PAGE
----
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Johnson Opening Statement: Hearing on the Social Security Administration’s Role in Verifying Employment Eligibility
Thursday, April 14, 2011
Employers are on the front lines of ensuring a legal workforce – and it is a battle for these employers. Consider for a moment that due to our broken immigration enforcement system, the Pew Hispanic Center estimates there are over 8 million illegal workers in the country. With unemployment around 9 percent, these illegal workers often compete with lawful citizens for much needed jobs.
Today’s hearing will examine the employment verification systems available for employer’s use, including E-Verify, the largely voluntary system jointly administered by Social Security and Homeland Security.
Since our last hearing on this subject nearly three years ago, the use of E-Verify has expanded. Today over 250,000 employers, that’s about 4 percent of all U.S. employers, are registered to use the system. In addition, use of E-Verify has been mandated in Three States and for the federal government and certain Federal contractors and subcontractors.
Social Security is an integral partner in E-Verify because it has the only database that can confirm citizenship. I want to make clear however that I am very uncomfortable that Homeland Security is checking U.S. citizens. That said Social Security and Homeland Security have to their credit worked together to make E-Verify more workable and more accurate.
However as we will hear shortly from the Government Accountability Office, E-Verify remains vulnerable to identity theft and to employer fraud.
As my Texas colleague and Chairman of the Judiciary Lamar Smith has said, “Perhaps the most valid criticism of the E-Verify program is the identity theft loophole.” I couldn’t agree more.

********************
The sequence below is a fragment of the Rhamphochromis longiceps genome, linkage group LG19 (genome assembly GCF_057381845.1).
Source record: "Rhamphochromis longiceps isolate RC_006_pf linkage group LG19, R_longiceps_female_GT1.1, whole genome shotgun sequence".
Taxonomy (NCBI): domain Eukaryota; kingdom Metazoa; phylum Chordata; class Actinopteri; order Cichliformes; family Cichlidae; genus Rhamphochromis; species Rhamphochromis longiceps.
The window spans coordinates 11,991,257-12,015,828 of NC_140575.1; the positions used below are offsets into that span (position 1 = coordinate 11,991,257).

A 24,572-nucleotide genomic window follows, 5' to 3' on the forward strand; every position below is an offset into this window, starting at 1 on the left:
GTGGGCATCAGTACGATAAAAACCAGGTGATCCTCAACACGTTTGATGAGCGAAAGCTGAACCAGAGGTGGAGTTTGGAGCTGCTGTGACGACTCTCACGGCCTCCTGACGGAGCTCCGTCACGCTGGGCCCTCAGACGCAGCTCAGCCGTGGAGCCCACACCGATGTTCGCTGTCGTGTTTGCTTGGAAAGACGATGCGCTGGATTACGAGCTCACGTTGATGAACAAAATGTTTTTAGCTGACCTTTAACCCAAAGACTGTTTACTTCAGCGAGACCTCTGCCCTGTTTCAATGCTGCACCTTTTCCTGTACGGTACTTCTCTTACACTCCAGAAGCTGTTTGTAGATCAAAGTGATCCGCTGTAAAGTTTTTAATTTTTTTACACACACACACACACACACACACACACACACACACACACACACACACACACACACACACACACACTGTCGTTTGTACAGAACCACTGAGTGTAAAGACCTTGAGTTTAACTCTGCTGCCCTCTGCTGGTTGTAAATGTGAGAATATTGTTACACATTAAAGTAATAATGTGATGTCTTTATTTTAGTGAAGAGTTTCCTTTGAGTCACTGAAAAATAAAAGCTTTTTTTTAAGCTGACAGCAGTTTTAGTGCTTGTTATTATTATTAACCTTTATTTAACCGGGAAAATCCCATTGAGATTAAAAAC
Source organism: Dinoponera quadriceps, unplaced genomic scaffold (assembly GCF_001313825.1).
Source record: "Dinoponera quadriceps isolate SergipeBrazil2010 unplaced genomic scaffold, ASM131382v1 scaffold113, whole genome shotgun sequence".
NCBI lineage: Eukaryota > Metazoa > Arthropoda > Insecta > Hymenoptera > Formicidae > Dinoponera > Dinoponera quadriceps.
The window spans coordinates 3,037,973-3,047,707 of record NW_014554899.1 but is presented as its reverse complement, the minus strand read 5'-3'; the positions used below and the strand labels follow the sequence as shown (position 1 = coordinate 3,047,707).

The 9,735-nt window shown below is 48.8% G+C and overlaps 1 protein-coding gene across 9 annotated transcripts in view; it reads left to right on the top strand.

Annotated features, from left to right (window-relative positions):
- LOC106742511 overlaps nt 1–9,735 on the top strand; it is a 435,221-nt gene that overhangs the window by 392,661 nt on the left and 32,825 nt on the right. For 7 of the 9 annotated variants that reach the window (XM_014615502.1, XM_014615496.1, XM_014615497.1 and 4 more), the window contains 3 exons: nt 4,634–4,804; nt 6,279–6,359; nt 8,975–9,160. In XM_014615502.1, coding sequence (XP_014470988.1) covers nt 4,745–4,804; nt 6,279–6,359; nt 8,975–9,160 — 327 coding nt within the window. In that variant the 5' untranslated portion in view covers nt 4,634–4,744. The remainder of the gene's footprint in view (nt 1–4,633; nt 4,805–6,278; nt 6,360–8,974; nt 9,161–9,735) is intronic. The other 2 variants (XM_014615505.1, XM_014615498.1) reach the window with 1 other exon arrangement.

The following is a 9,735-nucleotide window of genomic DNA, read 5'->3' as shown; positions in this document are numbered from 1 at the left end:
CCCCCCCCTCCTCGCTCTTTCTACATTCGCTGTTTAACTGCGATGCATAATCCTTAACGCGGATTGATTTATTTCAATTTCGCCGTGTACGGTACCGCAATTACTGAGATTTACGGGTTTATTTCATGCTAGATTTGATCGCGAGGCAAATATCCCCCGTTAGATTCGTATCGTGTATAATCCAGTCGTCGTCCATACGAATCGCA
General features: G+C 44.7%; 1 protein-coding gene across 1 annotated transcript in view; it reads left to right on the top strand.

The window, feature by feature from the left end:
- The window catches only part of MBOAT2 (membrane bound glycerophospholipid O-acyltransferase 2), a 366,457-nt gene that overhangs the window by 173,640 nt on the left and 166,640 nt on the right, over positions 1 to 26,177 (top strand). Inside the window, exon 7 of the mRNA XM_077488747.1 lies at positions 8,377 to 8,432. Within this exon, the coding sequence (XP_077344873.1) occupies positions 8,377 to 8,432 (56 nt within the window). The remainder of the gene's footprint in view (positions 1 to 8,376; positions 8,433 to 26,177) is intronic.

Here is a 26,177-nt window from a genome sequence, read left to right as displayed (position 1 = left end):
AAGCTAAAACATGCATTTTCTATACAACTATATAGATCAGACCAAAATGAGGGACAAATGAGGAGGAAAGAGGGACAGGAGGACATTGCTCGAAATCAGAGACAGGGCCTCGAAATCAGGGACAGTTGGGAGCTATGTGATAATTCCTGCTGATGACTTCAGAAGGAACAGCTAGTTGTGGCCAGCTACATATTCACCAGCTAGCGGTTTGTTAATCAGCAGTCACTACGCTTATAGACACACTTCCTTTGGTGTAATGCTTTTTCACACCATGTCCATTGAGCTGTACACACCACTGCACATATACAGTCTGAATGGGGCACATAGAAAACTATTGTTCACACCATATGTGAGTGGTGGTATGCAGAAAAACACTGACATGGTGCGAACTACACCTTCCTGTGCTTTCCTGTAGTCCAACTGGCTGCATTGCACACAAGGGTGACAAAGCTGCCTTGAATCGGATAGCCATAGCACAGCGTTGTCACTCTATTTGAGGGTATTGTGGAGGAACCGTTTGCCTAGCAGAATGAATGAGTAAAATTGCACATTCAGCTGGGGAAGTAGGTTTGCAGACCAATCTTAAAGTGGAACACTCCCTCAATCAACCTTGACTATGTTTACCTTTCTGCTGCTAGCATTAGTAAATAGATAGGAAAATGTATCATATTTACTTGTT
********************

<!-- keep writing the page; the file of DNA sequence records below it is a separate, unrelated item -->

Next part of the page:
If an employee presents a stolen Social Security number and fraudulent photo ID, E-Verify will erroneously indicate that the individual is authorized to work. The employer has been duped and an innocent American may face years of financial and legal woes because his identity has been stolen.
To build on the successes of E-Verify while making needed adjustments to ensure successful implementation, last Congress I introduced H.R. 5515, the “New Employee Verification Act” or NEVA.
NEVA would achieve three important goals: ensure a legal workforce, safeguard workers’ identities, and protect Social Security.
It’s time the Congress gave the American people an employment verification system that works, while protecting Social Security’s ability to serve the public. I would hope that this is one immigration related issue where both sides could find common ground.
As we move forward, we must carefully consider the potential burdens to Social Security, and most importantly, to workers and employers struggling in these trying times to get Americans working again.
I look forward to hearing our expert testimony today and thank our panel members for joining us.